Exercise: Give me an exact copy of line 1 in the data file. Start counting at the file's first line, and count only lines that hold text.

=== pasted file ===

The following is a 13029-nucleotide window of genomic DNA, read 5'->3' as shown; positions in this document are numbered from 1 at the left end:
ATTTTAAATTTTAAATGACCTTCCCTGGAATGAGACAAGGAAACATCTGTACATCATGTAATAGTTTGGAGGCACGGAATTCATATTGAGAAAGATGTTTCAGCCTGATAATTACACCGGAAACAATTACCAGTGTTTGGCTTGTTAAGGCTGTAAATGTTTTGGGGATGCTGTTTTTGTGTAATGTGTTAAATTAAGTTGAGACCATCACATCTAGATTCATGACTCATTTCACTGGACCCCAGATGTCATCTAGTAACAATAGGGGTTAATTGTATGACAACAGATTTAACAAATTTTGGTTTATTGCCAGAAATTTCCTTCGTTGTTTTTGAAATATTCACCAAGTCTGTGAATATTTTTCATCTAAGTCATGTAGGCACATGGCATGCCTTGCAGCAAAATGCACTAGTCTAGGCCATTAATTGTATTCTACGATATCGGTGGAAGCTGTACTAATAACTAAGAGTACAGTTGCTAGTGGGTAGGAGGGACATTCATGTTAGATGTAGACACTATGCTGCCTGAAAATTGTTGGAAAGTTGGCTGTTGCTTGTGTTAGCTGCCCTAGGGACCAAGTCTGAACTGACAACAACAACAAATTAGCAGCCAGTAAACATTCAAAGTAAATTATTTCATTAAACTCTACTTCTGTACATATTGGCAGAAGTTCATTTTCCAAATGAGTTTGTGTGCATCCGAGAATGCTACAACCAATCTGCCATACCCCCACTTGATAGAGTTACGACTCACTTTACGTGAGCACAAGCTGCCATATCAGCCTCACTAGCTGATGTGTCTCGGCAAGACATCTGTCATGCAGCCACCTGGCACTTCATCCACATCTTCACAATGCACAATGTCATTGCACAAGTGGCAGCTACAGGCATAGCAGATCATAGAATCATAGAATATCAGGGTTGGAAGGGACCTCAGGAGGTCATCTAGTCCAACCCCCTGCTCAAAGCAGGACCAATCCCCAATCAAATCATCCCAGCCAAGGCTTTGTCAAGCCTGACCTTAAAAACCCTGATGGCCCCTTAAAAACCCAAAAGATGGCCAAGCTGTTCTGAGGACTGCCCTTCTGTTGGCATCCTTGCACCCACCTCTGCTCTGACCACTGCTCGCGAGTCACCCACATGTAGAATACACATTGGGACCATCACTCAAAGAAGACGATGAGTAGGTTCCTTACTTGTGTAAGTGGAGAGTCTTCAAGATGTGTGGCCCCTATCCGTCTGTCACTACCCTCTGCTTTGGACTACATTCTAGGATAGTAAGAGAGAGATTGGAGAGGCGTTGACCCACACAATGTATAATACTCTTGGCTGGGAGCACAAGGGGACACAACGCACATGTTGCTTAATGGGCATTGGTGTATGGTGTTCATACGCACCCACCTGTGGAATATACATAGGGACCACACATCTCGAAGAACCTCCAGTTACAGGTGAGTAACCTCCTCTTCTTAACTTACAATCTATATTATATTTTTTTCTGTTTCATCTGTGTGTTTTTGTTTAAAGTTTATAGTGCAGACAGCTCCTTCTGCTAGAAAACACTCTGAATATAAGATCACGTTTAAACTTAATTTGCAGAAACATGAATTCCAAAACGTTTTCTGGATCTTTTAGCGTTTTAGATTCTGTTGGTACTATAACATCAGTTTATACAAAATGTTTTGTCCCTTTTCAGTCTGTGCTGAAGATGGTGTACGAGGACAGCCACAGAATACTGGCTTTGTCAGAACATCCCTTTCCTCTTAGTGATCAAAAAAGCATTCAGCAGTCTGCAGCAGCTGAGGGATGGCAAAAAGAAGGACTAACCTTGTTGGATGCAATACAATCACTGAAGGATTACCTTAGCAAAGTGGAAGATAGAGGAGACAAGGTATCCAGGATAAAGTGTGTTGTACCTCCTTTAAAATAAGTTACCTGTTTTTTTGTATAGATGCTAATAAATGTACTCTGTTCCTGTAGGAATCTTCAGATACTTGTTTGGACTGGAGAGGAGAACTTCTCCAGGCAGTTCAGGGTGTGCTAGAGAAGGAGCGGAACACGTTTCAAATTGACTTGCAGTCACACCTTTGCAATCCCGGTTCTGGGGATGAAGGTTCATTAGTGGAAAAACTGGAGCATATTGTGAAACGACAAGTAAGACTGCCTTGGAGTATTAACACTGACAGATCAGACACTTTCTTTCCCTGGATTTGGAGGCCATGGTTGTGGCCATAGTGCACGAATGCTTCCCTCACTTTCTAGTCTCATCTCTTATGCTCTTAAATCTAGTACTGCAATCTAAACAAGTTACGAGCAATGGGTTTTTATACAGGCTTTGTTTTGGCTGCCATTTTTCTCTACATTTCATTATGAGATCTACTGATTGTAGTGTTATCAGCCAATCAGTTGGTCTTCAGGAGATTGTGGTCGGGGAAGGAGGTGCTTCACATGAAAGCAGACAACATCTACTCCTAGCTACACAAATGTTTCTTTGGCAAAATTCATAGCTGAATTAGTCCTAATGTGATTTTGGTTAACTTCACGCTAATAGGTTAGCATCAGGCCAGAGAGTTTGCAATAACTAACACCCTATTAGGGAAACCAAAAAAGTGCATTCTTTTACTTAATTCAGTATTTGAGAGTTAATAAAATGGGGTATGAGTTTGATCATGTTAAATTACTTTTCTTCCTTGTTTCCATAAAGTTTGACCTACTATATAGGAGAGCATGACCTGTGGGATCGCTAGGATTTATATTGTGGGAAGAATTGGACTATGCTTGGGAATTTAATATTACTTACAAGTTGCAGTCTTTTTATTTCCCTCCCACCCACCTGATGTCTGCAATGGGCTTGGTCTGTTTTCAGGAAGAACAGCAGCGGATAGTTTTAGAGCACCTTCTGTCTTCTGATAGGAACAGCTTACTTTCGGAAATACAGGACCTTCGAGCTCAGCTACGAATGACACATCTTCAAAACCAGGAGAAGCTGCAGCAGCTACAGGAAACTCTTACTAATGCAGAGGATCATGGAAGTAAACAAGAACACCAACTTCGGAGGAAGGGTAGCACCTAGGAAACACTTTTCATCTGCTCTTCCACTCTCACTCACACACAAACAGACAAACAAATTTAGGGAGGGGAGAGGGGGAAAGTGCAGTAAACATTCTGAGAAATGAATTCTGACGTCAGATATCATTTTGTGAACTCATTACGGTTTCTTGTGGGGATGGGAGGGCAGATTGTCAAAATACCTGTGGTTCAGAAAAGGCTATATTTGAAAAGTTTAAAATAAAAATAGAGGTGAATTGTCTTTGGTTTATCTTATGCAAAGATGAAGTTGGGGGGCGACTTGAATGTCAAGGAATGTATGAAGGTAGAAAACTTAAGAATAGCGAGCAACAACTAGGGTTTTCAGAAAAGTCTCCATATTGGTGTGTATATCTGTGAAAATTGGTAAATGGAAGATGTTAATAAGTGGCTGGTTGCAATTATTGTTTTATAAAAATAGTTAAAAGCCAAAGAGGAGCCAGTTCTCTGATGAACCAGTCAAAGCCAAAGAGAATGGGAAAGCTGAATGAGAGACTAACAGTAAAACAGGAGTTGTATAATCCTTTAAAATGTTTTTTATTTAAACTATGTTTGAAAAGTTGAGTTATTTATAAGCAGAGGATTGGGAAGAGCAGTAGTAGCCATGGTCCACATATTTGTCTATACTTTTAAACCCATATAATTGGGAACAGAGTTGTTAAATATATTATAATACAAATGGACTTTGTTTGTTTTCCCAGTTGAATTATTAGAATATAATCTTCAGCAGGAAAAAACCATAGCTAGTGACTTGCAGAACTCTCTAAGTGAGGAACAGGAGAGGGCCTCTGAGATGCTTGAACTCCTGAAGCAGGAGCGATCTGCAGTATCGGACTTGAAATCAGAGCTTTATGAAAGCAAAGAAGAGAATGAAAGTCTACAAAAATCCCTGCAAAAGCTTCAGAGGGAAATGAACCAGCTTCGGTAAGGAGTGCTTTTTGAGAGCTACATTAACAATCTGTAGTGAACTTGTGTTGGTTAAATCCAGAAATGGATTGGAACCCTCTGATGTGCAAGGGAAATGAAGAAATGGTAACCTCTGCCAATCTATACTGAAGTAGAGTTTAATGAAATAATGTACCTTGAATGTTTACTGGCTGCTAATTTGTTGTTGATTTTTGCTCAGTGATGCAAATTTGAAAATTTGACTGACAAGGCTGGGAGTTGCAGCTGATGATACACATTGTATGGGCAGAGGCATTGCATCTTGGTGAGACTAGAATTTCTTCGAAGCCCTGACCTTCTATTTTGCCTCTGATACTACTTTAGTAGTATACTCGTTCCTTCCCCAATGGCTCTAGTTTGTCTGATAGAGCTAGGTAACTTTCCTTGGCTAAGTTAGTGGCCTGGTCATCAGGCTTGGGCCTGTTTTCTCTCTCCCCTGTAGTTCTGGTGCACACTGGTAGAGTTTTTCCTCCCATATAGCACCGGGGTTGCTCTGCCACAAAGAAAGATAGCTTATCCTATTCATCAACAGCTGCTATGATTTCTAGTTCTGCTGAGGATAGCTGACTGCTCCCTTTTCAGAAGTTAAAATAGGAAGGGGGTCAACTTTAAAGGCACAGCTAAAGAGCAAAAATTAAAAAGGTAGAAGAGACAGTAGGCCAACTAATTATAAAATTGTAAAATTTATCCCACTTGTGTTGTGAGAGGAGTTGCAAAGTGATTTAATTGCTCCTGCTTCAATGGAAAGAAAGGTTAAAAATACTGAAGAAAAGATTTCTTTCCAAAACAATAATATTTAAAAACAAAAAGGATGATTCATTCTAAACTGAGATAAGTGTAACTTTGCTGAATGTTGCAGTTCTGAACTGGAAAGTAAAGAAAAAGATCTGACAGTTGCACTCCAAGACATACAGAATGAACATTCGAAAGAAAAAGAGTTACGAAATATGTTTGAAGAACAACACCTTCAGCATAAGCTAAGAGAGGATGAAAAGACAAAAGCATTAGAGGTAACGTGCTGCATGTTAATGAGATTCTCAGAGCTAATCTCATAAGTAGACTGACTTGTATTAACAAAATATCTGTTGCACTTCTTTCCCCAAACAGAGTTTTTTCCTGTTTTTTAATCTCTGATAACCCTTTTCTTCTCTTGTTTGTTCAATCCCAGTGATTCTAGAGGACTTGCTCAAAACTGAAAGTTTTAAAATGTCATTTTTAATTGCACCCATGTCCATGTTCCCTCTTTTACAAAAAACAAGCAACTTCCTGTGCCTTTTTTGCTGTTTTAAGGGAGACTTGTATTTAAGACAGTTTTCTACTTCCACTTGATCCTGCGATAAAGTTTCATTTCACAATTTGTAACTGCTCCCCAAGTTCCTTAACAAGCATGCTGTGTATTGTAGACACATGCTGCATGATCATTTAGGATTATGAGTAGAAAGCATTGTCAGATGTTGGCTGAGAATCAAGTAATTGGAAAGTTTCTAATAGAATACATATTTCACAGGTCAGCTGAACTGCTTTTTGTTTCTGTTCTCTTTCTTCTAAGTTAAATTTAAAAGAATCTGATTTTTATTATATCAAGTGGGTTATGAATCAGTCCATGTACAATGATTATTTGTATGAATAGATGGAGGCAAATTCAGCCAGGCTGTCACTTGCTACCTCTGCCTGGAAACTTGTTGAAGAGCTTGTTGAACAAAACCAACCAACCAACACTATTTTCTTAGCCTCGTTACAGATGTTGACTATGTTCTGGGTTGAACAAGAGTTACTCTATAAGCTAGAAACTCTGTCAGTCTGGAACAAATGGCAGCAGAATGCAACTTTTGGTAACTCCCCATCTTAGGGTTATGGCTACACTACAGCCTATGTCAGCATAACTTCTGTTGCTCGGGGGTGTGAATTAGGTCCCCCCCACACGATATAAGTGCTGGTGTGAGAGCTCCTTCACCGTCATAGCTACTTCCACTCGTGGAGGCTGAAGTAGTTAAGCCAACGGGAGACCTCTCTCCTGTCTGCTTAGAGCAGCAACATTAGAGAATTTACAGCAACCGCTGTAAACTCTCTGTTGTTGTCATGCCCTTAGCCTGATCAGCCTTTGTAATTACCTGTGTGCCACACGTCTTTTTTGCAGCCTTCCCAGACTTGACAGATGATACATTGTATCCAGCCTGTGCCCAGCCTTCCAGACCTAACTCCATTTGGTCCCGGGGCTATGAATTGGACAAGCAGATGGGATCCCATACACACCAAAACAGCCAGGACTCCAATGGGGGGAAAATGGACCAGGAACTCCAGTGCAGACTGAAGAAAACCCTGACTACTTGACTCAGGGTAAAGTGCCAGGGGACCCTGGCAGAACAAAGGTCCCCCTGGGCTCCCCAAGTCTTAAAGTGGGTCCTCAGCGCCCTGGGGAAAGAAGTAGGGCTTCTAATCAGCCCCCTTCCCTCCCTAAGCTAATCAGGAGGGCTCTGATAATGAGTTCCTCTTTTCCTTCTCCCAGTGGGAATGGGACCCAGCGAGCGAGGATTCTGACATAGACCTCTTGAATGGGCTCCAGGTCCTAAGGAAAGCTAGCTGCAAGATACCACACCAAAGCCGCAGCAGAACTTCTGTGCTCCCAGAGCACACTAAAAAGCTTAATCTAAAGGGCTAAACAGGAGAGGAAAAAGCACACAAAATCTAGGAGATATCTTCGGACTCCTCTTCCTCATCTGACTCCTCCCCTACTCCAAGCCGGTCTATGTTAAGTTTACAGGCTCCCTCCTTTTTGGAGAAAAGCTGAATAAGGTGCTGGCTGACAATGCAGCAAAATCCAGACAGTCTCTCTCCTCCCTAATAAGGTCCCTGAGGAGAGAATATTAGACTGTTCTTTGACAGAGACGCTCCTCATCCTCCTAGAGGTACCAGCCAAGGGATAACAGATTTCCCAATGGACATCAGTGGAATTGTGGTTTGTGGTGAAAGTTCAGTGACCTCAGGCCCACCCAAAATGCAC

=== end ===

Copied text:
The following is a 13029-nucleotide window of genomic DNA, read 5'->3' as shown; positions in this document are numbered from 1 at the left end: